I am a Snob. Here's why.
I’m comfortable with the label “chocolate snob,” though it takes more education and explanation than being a wine or cheese snob. Even beginning foodies can discern a Chateau Margaux from Two Buck Chuck. Or Velveeta from Gold Creek.
When it comes to chocolate though, the popular scale is limited, with Snickers bars on one end and sugary bonbons on the other. Let’s be clear: This is candy. There’s a time and a place for that.
The chocolate I and other choco-geeks the world over proclaim with such passion holds its place in the epicurean realm with the finest wine and cheese. It’s made by artisans who obsess over the origins of the raw materials. They research and invent techniques for transforming beans into pristine bars and rich drinking concoctions. Their dedication drives family and friends crazy.
But their creations are far more complex, gratifying and joyful than even an Almond Joy (one of my favorite candies). We call this fine chocolate. And an increasing amount of it is made and appreciated right here in Utah.
We’ve got all the components for a vibrant chocolate community. First, there’s a population that’s already familiar with chocolate by way of confections and love of sugar (it could be said it’s our only acceptable vice in lieu of alcohol). Second, there’s a concentration of local chocolate producers ranging from raw and vegan varieties like Chocolate Conspiracy to Millcreek Cacao to the new artisan makers at Solstice. And finally, there are a growing number of places where you can get your fix of local and artisan chocolate wares, including Liberty Heights Fresh and Harmons.
SLC might have a struggle ahead to achieve the status of a chic wine hub, but the rising number of world-class local chocolate–and the inevitable chocolate snobs–indicates we’ve got a shot of being a legitimate center of fine chocolate not only in America, but the world.
Montage Deer Valley Executive Pastry Chef Raymond Lammers
It sounds illegal, but Montage Deer Valley Executive Pastry Chef Raymond Lammers enrolled in pastry school at the age of twelve. A native of Holland, Lammers is a graduate of the prestigious College of Food and Beverage in Amsterdam and there’s not a lot about pastry–or chocolate–he doesn’t know.
He’s “ambassador” for Callebaut, the largest chocolate maker in the world. “I was brought up with Callebaut,” he says. But in the kitchen, he doesn’t stick to a single choco-source. “I like to use the local chocolate,” he says. “Currently, I’m using Mill Creek and Amano. I also have some Peruvian chocolate and Cacao Barry, a French chocolate. Every application could have a different chocolate.” Lammers makes all the desserts at Montage, from the high-end confections served at Apex to more casual concoctions at Vista Lounge, like the Mill Creek chocolate fondue. Or the chocolate tasting, where he presents Amano and Mill Creek bars beside desserts made from those chocolates–Amano crème brulee and Mill Creek pots de crème.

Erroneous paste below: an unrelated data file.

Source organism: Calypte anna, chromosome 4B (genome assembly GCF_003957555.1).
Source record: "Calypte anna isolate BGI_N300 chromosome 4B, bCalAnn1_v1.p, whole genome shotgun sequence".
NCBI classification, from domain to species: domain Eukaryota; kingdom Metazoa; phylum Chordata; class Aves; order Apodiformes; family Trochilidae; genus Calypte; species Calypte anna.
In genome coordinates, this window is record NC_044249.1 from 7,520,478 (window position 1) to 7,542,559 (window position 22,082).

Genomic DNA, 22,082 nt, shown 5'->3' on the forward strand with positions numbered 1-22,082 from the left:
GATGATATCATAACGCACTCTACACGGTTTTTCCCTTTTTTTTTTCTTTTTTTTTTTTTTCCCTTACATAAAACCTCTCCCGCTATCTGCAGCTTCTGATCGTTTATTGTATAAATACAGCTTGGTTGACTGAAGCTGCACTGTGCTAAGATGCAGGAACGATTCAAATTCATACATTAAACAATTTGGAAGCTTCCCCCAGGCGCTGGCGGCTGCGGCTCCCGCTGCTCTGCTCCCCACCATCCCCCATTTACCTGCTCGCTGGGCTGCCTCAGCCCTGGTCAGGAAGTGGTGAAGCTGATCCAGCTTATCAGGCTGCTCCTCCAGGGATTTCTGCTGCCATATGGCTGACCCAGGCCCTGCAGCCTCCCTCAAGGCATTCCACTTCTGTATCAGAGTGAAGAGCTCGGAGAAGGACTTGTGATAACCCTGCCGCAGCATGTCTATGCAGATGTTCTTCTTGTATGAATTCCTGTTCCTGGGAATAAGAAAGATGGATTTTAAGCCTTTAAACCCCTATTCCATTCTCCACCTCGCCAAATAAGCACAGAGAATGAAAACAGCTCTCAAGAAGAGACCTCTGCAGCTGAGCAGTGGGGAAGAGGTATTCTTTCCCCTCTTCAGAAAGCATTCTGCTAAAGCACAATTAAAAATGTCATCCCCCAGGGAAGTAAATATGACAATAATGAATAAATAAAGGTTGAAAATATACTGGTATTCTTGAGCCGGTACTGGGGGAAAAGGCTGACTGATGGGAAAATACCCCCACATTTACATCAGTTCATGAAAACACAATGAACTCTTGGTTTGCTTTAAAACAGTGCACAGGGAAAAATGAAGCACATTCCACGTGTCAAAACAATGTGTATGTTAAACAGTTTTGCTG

“Bean to bar chocolate is a big trend now, like the cupcake a few years ago. But the chocolate trend won’t go away—we’ll see more and more farm to bar chocolates,” he says. “Learning about chocolate has changed the way Americans eat chocolate.”
The Natural History of Chocolate
Chocolate is a gift of the New World and has a long and dramatic history and culture, as well as interesting nutritional properties and a lot of mythology. The exhibit “Chocolate” at Natural History Museum of Utah explores chocolate through the lenses of science, history and popular culture. Chocolate and its national tour were developed by The Field Museum, Chicago. This exhibition was supported, in part, by the National Science Foundation; major sponsor: Sweet Candy Company. February 8–June 1 at Natural History Museum of Utah, Rio Tinto Center, 301 Wakara Way, SLC, 801-581-4303
450 S. 1325 West, Orem
6169 S. 2900 East, Ogden
(single origin, bean-to-bar, flavored)
900 S. 265 East, SLC
Scott Querry, 850 S. 400 West #117, SLC
(single origin, bean-to-bar drinking chocolate)
990 S. 700 West, Suite 8, SLC
(single origin, bean-to-bar; cacao brew)
651 S. Main Street, SLC
(single origin cacao brew)
1386 W. 70 South, Lindon
314 W. 300 South, SLC
1516 S. 1500 East, SLC
Liberty Heights Fresh
1290 S. 1100 East, SLC